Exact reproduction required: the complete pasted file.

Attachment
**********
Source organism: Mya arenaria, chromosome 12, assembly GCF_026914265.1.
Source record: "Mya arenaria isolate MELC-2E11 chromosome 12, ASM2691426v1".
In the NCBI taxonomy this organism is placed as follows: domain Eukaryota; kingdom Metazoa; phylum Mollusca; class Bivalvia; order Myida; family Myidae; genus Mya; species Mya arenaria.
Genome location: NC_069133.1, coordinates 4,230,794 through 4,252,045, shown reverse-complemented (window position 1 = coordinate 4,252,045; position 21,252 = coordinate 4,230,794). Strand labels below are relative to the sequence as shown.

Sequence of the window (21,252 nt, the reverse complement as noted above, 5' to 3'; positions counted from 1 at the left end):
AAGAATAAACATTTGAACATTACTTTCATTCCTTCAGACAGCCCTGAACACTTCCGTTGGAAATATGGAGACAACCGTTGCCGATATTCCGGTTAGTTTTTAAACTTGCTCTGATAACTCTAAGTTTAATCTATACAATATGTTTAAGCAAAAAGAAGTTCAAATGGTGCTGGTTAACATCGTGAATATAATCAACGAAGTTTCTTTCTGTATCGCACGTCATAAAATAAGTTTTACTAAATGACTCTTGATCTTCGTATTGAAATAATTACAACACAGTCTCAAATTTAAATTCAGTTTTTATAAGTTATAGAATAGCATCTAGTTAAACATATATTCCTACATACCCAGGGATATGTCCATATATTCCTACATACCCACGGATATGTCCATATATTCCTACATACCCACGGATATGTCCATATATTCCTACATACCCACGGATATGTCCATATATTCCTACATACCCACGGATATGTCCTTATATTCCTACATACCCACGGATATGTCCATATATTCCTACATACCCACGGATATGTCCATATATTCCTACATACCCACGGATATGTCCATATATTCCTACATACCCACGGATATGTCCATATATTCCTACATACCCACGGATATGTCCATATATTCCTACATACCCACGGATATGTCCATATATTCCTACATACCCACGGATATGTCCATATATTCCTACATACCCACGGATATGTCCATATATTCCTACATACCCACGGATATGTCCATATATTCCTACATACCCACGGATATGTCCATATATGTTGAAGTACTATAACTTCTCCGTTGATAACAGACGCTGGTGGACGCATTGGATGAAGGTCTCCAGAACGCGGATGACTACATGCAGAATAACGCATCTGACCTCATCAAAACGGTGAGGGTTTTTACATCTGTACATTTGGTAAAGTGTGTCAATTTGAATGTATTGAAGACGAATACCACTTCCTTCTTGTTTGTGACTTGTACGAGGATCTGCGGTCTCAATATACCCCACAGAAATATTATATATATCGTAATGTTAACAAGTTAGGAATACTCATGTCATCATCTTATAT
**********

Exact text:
Source organism: Mya arenaria, chromosome 12, assembly GCF_026914265.1.
Source record: "Mya arenaria isolate MELC-2E11 chromosome 12, ASM2691426v1".
In the NCBI taxonomy this organism is placed as follows: domain Eukaryota; kingdom Metazoa; phylum Mollusca; class Bivalvia; order Myida; family Myidae; genus Mya; species Mya arenaria.
Genome location: NC_069133.1, coordinates 4,230,794 through 4,252,045, shown reverse-complemented (window position 1 = coordinate 4,252,045; position 21,252 = coordinate 4,230,794). Strand labels below are relative to the sequence as shown.

Sequence of the window (21,252 nt, the reverse complement as noted above, 5' to 3'; positions counted from 1 at the left end):
AAGAATAAACATTTGAACATTACTTTCATTCCTTCAGACAGCCCTGAACACTTCCGTTGGAAATATGGAGACAACCGTTGCCGATATTCCGGTTAGTTTTTAAACTTGCTCTGATAACTCTAAGTTTAATCTATACAATATGTTTAAGCAAAAAGAAGTTCAAATGGTGCTGGTTAACATCGTGAATATAATCAACGAAGTTTCTTTCTGTATCGCACGTCATAAAATAAGTTTTACTAAATGACTCTTGATCTTCGTATTGAAATAATTACAACACAGTCTCAAATTTAAATTCAGTTTTTATAAGTTATAGAATAGCATCTAGTTAAACATATATTCCTACATACCCAGGGATATGTCCATATATTCCTACATACCCACGGATATGTCCATATATTCCTACATACCCACGGATATGTCCATATATTCCTACATACCCACGGATATGTCCATATATTCCTACATACCCACGGATATGTCCTTATATTCCTACATACCCACGGATATGTCCATATATTCCTACATACCCACGGATATGTCCATATATTCCTACATACCCACGGATATGTCCATATATTCCTACATACCCACGGATATGTCCATATATTCCTACATACCCACGGATATGTCCATATATTCCTACATACCCACGGATATGTCCATATATTCCTACATACCCACGGATATGTCCATATATTCCTACATACCCACGGATATGTCCATATATTCCTACATACCCACGGATATGTCCATATATTCCTACATACCCACGGATATGTCCATATATGTTGAAGTACTATAACTTCTCCGTTGATAACAGACGCTGGTGGACGCATTGGATGAAGGTCTCCAGAACGCGGATGACTACATGCAGAATAACGCATCTGACCTCATCAAAACGGTGAGGGTTTTTACATCTGTACATTTGGTAAAGTGTGTCAATTTGAATGTATTGAAGACGAATACCACTTCCTTCTTGTTTGTGACTTGTACGAGGATCTGCGGTCTCAATATACCCCACAGAAATATTATATATATCGTAATGTTAACAAGTTAGGAATACTCATGTCATCATCTTATAT